but it looked older anyhow…

        Speaking of ASIC:
        Seems like there was something going on at:
        https://insolvencynotices.asic.gov.au/browsesearch-notices/n...

        but then they re-instated at: p.47
        https://download.asic.gov.au/media/5262078/a38-19.pdf

        Strange looking Car Yard…

        • +2

          Haha, I posted this thread waiting for informative comments like yours. Seems the dealership is still running but the fact that the sells person is not with the business any more just in this 20 days window concerns me.

          • +12

            @bargaingod123: Mate. It's "sales". Sales people sell things that are for sale.

            • +2

              @brad1-8tsi: Noticed that too, but I'm warming to it now.

              "Did the sells man reach the sells target?"

              "It's David Jones' big end of year sell"

              • +1

                @kiitos: It's not doing it for me. I'm not sell on the idea.

          • @bargaingod123: Given the COVID situation and decreased demand for car purchasing as people are being told to stay home, its not completely unheard of in the current world

  • Thanks for the advice, will tell the director tmr morning

  • You have a signed sales contract, and have paid the money, it's yours. It's done 23k km, give it a service if you're worried, and buy a new service book from Toyota.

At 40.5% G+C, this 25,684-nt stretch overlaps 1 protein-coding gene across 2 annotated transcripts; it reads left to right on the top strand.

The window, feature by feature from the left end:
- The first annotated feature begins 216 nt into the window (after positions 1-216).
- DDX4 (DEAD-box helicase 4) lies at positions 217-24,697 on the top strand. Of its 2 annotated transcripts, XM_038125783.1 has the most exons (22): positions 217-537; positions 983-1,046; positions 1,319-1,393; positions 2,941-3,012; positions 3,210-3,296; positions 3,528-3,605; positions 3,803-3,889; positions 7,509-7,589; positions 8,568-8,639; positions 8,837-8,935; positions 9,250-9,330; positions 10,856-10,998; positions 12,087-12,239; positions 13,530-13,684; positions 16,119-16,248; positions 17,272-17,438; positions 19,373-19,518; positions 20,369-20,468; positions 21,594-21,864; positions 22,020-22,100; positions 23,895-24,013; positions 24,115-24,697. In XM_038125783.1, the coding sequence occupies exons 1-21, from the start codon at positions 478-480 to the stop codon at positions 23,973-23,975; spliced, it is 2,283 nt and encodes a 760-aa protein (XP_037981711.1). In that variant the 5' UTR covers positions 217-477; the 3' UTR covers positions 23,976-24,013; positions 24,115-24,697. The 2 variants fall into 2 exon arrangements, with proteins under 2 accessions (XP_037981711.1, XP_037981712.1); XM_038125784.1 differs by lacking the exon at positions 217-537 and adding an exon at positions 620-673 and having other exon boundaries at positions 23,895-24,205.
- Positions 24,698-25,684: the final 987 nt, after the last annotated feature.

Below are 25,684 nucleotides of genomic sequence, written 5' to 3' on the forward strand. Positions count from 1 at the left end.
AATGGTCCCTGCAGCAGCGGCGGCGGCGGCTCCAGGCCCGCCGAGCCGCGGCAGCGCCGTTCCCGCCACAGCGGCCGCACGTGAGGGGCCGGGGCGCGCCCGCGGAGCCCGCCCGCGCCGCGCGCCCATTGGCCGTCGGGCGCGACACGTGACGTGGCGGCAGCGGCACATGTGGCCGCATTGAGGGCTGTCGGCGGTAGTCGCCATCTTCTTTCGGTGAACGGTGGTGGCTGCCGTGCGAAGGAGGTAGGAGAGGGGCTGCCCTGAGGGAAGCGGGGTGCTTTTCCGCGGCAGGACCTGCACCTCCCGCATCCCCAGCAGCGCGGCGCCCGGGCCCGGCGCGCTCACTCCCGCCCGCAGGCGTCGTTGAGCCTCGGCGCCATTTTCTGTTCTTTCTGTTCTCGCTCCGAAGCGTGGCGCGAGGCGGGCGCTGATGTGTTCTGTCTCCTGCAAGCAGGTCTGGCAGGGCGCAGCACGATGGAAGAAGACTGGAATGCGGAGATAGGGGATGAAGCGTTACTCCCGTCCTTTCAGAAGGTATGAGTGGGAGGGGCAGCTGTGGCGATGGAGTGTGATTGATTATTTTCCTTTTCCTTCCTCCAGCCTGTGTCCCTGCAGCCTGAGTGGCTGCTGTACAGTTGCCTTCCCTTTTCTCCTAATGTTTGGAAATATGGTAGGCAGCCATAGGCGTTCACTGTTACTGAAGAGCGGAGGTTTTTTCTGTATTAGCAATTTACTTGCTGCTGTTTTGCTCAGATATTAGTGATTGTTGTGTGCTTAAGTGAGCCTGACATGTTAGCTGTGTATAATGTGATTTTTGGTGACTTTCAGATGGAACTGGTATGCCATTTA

• it is 2300 Km not 23K Km, it's basically a new car

        • +12

          Plot Twist:
          It's a Rental.

          (Neatly explain why the Log Book/Owners Manual are elsewhere).

          Ask Bayswater et al if they are missing a Yaris.

          • @holdenmg: Holly, that could be the answer!!
            But why call me and ask it back? Our company's accountant purchased insurance into, how come she didn't find out?

            • +2

              @bargaingod123: Anyone can buy insurance for any vehicle. Really. It doesn't need to be in your name or anything. Just FYI

              • @joefeng90: Ok, so the name of the owner does not have to match when you input the owner and number plate?

                • @bargaingod123: It's an insurance company…of course not!!

                  It only matters if you have to make a claim.

                  That's when it matters.

                  (Insert sad facey facey)

                  Detail:
                  Generally insurance companies rely on YOUR (customer) DISCLOSURE and verify such matters only at time of a claim.

                  Read the fine print, although I understand it was sorted by your company.

                  So, honest mistake or not, insurance can be deemed void if, for example, you failed to disclose a prior speeding fine.

          • +2